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Rebuilding trust in nutrition (part 1)

Stuart Gillespie

Published: January 06, 2021


For some reason – unlike our health counterparts — nutrition professionals tend to shy away from research and action on the commercial determinants of (mal)nutrition.  They don’t want to be involved in polarizing discussions on the role of the private sector in nutrition.

A big part of the problem is the way the narrative is shaped.  We constantly hear clichés like “the private sector should be part of the solution”, or simplistic questions like “how do we work with the private sector?”.  A good start is probably to ban the phrase “private sector”. It’s just not helpful. There are many forms of private business, including many small companies who are trying to improve access and affordability to healthy diets. We need to do better in differentiating those whose products and practices harm nutrition from those who (actually or potentially) support good nutrition.  The former include the ultra-processed food and beverage industry which controls much of the global food system. They want to be loved by the nutrition community, so they target influential individuals, organizations and conferences and woo them in various ways. Adapted from Big Tobacco, this corporate playbook has been described and used many times. Being seen to be part of the nutrition community is huge as it confers tacit approval of actions – a soft-power ‘get out of jail card’ that reduces the pressure to change damaging products and practices.  And these tactics clearly work.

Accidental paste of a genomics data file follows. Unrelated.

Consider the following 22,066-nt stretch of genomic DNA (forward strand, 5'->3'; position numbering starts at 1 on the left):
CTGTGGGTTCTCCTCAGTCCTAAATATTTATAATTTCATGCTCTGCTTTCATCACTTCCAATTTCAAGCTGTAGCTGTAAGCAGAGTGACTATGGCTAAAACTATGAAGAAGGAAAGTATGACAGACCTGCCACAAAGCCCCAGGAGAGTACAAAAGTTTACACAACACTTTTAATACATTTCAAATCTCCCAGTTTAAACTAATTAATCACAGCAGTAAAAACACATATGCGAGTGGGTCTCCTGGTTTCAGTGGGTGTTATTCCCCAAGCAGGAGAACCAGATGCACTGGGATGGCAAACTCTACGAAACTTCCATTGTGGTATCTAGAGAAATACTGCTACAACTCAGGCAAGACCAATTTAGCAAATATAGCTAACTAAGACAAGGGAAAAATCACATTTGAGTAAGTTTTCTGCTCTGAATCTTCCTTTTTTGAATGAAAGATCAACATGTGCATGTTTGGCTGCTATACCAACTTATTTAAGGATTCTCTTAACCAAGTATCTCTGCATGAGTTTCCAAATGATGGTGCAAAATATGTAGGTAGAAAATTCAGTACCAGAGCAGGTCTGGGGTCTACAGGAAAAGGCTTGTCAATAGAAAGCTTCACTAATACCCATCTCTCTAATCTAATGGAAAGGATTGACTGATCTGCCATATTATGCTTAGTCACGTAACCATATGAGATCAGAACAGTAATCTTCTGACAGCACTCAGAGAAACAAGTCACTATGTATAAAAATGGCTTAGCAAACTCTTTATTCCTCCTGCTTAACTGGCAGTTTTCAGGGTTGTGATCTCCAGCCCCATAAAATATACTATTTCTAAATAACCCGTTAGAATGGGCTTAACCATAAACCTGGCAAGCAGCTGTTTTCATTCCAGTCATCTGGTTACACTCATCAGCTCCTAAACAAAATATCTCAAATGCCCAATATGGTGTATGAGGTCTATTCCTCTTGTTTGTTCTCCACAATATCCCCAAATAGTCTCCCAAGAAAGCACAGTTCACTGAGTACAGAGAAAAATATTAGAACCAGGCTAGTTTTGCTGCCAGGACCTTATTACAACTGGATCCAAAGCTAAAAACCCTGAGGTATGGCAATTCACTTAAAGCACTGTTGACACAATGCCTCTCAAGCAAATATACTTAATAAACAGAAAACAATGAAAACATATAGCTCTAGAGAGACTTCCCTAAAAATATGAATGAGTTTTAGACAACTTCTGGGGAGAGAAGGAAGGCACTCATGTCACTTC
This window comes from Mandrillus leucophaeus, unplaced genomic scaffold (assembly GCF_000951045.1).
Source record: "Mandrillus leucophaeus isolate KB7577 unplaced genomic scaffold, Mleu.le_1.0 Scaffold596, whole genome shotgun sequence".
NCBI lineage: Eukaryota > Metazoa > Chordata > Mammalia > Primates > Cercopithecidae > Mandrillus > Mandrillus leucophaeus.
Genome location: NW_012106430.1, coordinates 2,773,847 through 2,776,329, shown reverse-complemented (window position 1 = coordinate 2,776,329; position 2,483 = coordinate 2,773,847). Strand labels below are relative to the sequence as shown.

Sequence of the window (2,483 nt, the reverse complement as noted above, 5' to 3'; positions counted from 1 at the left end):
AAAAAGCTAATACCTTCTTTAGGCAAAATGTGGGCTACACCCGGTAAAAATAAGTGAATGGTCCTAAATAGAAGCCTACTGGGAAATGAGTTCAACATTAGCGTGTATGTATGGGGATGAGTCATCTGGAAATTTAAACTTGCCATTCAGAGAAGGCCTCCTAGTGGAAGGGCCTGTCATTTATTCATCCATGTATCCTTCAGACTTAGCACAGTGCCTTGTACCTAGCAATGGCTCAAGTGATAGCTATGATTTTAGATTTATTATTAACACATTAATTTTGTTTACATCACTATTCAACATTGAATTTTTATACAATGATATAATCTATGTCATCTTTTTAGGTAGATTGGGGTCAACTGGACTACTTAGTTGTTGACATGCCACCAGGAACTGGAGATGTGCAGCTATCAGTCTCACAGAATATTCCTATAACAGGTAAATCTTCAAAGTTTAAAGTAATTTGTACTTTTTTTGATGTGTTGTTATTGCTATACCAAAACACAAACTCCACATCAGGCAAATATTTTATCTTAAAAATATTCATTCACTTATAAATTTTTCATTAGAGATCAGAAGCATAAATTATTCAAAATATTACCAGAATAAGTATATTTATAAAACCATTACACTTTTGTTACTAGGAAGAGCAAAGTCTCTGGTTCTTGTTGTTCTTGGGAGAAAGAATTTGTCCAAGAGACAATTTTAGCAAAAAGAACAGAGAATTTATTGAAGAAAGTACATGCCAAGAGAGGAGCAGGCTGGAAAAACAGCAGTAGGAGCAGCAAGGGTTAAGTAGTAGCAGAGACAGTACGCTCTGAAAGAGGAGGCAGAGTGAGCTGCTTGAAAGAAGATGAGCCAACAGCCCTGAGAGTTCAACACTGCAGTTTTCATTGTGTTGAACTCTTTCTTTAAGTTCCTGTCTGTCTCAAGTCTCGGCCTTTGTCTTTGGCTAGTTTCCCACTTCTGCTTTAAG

The nutrition community has made progress in differentiating good and bad corporate behaviors and even ranking them.  Much of this however draws on statements of intent, rather than action on the ground.  There are different sets of principles that define good (pro-nutrition) behaviour. But what’s missing is clarity and consensus on what this looks like in practice, where the red lines are, and the implications of crossing them.

This is not trivial.  We currently have a divide between some who believe that it’s perfectly fine to ‘talk to anyone’ and others (myself included) who believe that actions need to precede words. The ‘talk-first’ group think they can persuade malnourishing companies to change their ways – as if they were somehow still not clear on what to do.  The ‘walk-first’ group believe it’s perfectly clear to everyone what’s needed, it just needs to be done – or at least, there needs to be clear, tangible, independently verifiable progress first. This needs to be large-scale – it’s just not good enough to have a few showy small-scale CSR projects dotted around, here and there.  Boutique projects and the media froth they generate are distractions at best. At worst, they’re dangerous side salads that confer legitimacy on core business practices that may run in a very different direction.

Malnutrition is a large-scale problem, it needs large companies to act at large-scale, in the long term, to be seen to be serious.

This year we have not one but two big talking events – the UN Food Systems Summit (UNFSS) and the Nutrition for Growth Summit. The rules for engagement in these summits are not entirely clear. I have been told there are guidelines but they’re not visible on the web. There is a Private Sector Guiding Group for the UNFSS but again – it’s not clear who is in this group, or whether it’s open to anyone.

In the various consultations in different Action Tracks for the Summit there has been a lot of discussion about the importance of enabling environments, trust and responsibility. On 23 November, the UN Special Envoy, Agnes Kalibata stated: “One of the most broken pieces of our food system is our trust in each other. There isn`t a high level of trust in the system right now, and that is preventing us moving forward.”

She’s right — it’s crystal clear that many stakeholders see trust as a big issue.

The UNFSS has put out a call for game-changing solutions. One that would go a long way to rebuild trust would be an unequivocal position on the part of the UNFSS regarding the role of the ultra-processed food industry in the challenge of addressing malnutrition. In general terms, and specifically with regard to the Summit process.

If not now, then when?

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